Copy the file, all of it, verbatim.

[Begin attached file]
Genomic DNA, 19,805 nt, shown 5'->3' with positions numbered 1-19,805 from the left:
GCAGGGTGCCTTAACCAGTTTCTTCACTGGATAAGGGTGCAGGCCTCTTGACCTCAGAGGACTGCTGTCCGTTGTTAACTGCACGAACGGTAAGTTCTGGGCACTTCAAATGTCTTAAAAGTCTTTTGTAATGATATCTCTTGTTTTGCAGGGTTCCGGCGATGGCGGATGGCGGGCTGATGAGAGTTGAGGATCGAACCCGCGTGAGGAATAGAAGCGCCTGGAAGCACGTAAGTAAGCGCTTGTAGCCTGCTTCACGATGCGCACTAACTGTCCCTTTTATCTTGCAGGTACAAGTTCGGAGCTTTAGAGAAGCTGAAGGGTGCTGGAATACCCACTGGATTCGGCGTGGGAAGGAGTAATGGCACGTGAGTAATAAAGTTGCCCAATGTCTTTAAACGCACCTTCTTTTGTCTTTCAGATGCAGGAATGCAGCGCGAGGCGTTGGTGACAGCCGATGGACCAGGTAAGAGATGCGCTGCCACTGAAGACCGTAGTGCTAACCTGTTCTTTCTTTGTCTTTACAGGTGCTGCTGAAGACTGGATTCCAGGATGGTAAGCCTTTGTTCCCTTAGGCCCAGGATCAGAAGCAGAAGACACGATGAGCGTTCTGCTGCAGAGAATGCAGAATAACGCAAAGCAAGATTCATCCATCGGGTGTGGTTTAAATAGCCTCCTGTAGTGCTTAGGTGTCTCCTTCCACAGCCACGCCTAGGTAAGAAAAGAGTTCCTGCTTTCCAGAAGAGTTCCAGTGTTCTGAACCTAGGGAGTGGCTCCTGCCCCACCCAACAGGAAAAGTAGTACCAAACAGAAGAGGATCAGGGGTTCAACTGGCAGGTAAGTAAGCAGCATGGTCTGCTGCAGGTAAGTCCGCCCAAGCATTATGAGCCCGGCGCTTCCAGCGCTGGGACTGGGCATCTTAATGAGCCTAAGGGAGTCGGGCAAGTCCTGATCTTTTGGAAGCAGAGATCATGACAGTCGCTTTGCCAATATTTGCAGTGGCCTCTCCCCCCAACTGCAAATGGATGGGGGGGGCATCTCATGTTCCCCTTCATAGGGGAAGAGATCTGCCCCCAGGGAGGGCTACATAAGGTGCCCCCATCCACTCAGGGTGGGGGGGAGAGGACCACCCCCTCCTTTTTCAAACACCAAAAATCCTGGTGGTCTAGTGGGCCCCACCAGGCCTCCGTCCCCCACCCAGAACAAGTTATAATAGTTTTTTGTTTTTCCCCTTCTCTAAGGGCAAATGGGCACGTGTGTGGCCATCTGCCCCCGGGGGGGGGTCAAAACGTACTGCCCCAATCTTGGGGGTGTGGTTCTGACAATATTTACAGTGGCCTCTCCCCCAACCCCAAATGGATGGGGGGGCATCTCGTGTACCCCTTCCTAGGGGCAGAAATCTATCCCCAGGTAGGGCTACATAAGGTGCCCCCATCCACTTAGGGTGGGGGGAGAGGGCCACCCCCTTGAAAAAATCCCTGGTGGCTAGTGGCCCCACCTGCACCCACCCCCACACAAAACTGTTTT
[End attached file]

Genomic DNA, 19,805 nt, shown 5'->3' with positions numbered 1-19,805 from the left:
GCAGGGTGCCTTAACCAGTTTCTTCACTGGATAAGGGTGCAGGCCTCTTGACCTCAGAGGACTGCTGTCCGTTGTTAACTGCACGAACGGTAAGTTCTGGGCACTTCAAATGTCTTAAAAGTCTTTTGTAATGATATCTCTTGTTTTGCAGGGTTCCGGCGATGGCGGATGGCGGGCTGATGAGAGTTGAGGATCGAACCCGCGTGAGGAATAGAAGCGCCTGGAAGCACGTAAGTAAGCGCTTGTAGCCTGCTTCACGATGCGCACTAACTGTCCCTTTTATCTTGCAGGTACAAGTTCGGAGCTTTAGAGAAGCTGAAGGGTGCTGGAATACCCACTGGATTCGGCGTGGGAAGGAGTAATGGCACGTGAGTAATAAAGTTGCCCAATGTCTTTAAACGCACCTTCTTTTGTCTTTCAGATGCAGGAATGCAGCGCGAGGCGTTGGTGACAGCCGATGGACCAGGTAAGAGATGCGCTGCCACTGAAGACCGTAGTGCTAACCTGTTCTTTCTTTGTCTTTACAGGTGCTGCTGAAGACTGGATTCCAGGATGGTAAGCCTTTGTTCCCTTAGGCCCAGGATCAGAAGCAGAAGACACGATGAGCGTTCTGCTGCAGAGAATGCAGAATAACGCAAAGCAAGATTCATCCATCGGGTGTGGTTTAAATAGCCTCCTGTAGTGCTTAGGTGTCTCCTTCCACAGCCACGCCTAGGTAAGAAAAGAGTTCCTGCTTTCCAGAAGAGTTCCAGTGTTCTGAACCTAGGGAGTGGCTCCTGCCCCACCCAACAGGAAAAGTAGTACCAAACAGAAGAGGATCAGGGGTTCAACTGGCAGGTAAGTAAGCAGCATGGTCTGCTGCAGGTAAGTCCGCCCAAGCATTATGAGCCCGGCGCTTCCAGCGCTGGGACTGGGCATCTTAATGAGCCTAAGGGAGTCGGGCAAGTCCTGATCTTTTGGAAGCAGAGATCATGACAGTCGCTTTGCCAATATTTGCAGTGGCCTCTCCCCCCAACTGCAAATGGATGGGGGGGGCATCTCATGTTCCCCTTCATAGGGGAAGAGATCTGCCCCCAGGGAGGGCTACATAAGGTGCCCCCATCCACTCAGGGTGGGGGGGAGAGGACCACCCCCTCCTTTTTCAAACACCAAAAATCCTGGTGGTCTAGTGGGCCCCACCAGGCCTCCGTCCCCCACCCAGAACAAGTTATAATAGTTTTTTGTTTTTCCCCTTCTCTAAGGGCAAATGGGCACGTGTGTGGCCATCTGCCCCCGGGGGGGGGTCAAAACGTACTGCCCCAATCTTGGGGGTGTGGTTCTGACAATATTTACAGTGGCCTCTCCCCCAACCCCAAATGGATGGGGGGGCATCTCGTGTACCCCTTCCTAGGGGCAGAAATCTATCCCCAGGTAGGGCTACATAAGGTGCCCCCATCCACTTAGGGTGGGGGGAGAGGGCCACCCCCTTGAAAAAATCCCTGGTGGCTAGTGGCCCCACCTGCACCCACCCCCACACAAAACTGTTTT